On his wedding day, Matt Reilly and his groomsmen gathered outside the wedding venue in downtown Omaha to capture a commemorative photo on his special day.
But just as the photographer snapped the camera, the wedding group photo was unexpectedly interrupted by a random woman on a scooter in a vibrant tie-dye blue and green dress and matching sunglasses, who zoomed in front of the group in an epic photobomb.
“I love doing spontaneous things and making people laugh,” Kenyatta Jefferson, the “scooter girl” who photobombed the picture, tells Yahoo Lifestyle. “And this one happened to go viral.”
Jefferson was zipping around Omaha on Lime scooters with her husband Eric and another friend for the first time on June 22.
“The Lime Scooters had just arrived in Omaha and [we’d] been wanting to try out the Lime scooters,” says the 42-year-old. As the three were zooming by the CHI Health Center, Reilly, a 25-year-old medical student at Creighton University, was celebrating his wedding at a nearby Hilton Hotel.
Jefferson immediately saw the group of dapper-looking men in suits taking a photo—and an opportunity she couldn’t pass up.
“I love jumping into people’s pictures and if the opportunity comes I take it. I’m there thinking to myself, ‘I’m going to photobomb this picture,’” Jefferson says. “As she was taking the picture I zoomed through.”
Just as photographer Molly Giangreco snapped her camera, Jefferson boldy tore through the frame.
Although Jefferson crashed their photo, Reilly and his groomsmen were ecstatic, and erupted “incoherent yelling,” Reilly recalls.
“We are a group of guys who like to do things in the moment so it was the perfect timing and place for it to happen,” Reilly tells Yahoo Lifestyle. “If you could see the rest of the photo reel you would see a bunch of guys acting like 5-year-olds, so it’s no surprise to the people that know us that we would bring a random stranger into our wedding shoot.”
The group loved the epic photobomb so much, they even called her to come back around a second time.
“They were all saying, ‘Come back, come back!’ So, I zoomed around them again and they went cray and trying not to fall’,” Jefferson recalls laughing.
“They were cool about it and having fun and dressed nice. I just added a little fun to their time.”
After making a second circle around the groomsmen, Jefferson kept on riding without a trace. “She just rode through and disappeared,” says Giangreco. “We didn’t even get to talk to her.”
So, Giangreco decided to turn to social media to launch a campaign to find the mystery “Scooter Girl.”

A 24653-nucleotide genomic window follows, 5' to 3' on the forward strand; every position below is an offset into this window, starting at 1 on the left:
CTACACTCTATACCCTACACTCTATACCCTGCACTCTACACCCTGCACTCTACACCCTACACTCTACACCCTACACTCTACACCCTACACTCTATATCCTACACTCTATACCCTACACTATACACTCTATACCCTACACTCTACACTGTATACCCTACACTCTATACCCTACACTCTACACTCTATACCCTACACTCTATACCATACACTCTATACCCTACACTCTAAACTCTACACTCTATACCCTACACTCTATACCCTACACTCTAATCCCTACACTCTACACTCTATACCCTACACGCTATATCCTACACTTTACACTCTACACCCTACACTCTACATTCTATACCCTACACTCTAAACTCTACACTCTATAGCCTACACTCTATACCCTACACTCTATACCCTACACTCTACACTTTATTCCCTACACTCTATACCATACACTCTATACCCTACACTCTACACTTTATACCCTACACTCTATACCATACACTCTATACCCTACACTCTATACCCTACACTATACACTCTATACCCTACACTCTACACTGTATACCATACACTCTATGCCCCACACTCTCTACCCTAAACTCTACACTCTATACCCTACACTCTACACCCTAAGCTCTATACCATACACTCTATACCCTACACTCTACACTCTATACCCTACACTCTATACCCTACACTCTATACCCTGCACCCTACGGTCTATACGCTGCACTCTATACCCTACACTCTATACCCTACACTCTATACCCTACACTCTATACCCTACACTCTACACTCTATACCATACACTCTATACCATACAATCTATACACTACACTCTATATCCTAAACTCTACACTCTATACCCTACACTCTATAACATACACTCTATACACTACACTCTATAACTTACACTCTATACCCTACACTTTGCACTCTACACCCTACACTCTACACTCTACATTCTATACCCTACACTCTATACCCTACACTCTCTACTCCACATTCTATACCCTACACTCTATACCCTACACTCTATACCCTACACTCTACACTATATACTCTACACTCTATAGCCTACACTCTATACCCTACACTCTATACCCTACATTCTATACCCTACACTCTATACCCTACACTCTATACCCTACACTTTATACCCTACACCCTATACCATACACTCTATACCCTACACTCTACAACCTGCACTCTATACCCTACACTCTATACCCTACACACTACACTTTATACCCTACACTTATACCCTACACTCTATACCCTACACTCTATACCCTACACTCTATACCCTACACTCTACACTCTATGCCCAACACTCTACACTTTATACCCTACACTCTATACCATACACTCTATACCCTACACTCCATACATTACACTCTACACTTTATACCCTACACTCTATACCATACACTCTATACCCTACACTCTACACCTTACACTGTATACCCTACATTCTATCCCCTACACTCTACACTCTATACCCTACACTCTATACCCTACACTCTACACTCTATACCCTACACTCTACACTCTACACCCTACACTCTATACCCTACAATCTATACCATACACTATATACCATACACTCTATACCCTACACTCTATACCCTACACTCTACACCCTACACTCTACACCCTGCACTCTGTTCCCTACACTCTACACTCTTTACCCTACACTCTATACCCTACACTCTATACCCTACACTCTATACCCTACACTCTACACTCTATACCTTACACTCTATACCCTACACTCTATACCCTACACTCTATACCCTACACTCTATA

“When your wedding is in downtown Omaha during the College World Series, you never really know what might happen,” Giangreco wrote in a post on her and her husband’s photography business Facebook page.
”This woman, having the time of her life on a scooter, kept riding past us - posing for photos and we LOVE her for it!”
The post with the hashtag #FindScooterGirl, quickly took off online and “Scooter Girl” became an instant hit with people loving her spontaneity and energy. Facebook users were able to identify Jefferson the same day they began their search.
Jefferson says she was at the grocery store on July 4 when her friend Shelby sent her a picture that another co-worker had shared with her on Facebook.
“They were like, ‘What are you doing with these people’s wedding party?’” Jefferson recalls. When Jefferson finally had the chance to look at all the things she had been tagged with on Facebook, she says she “laughed out loud” when she discovered she was Omaha’s mystery “Scooter Girl.”
Since discovering her viral online alter ego, Jefferson has been embracing the nickname that she says is “so me.”
“That's just how my personality is— a blast to be around and I enjoy having fun.”
Although Reilly was unable to surprise his wife with the serendipitous photo when the image went viral online, he says the whole experience has left him with an invaluable lesson as he begins his venture into married life.
“From this experience, I think my biggest take away is to live in the moment, as cliché as it sounds,” Reilly tells Yahoo Lifestyle. “By this I mean be ready for the unexpected things to come into your life and bring you a little extra happiness or laughter.”
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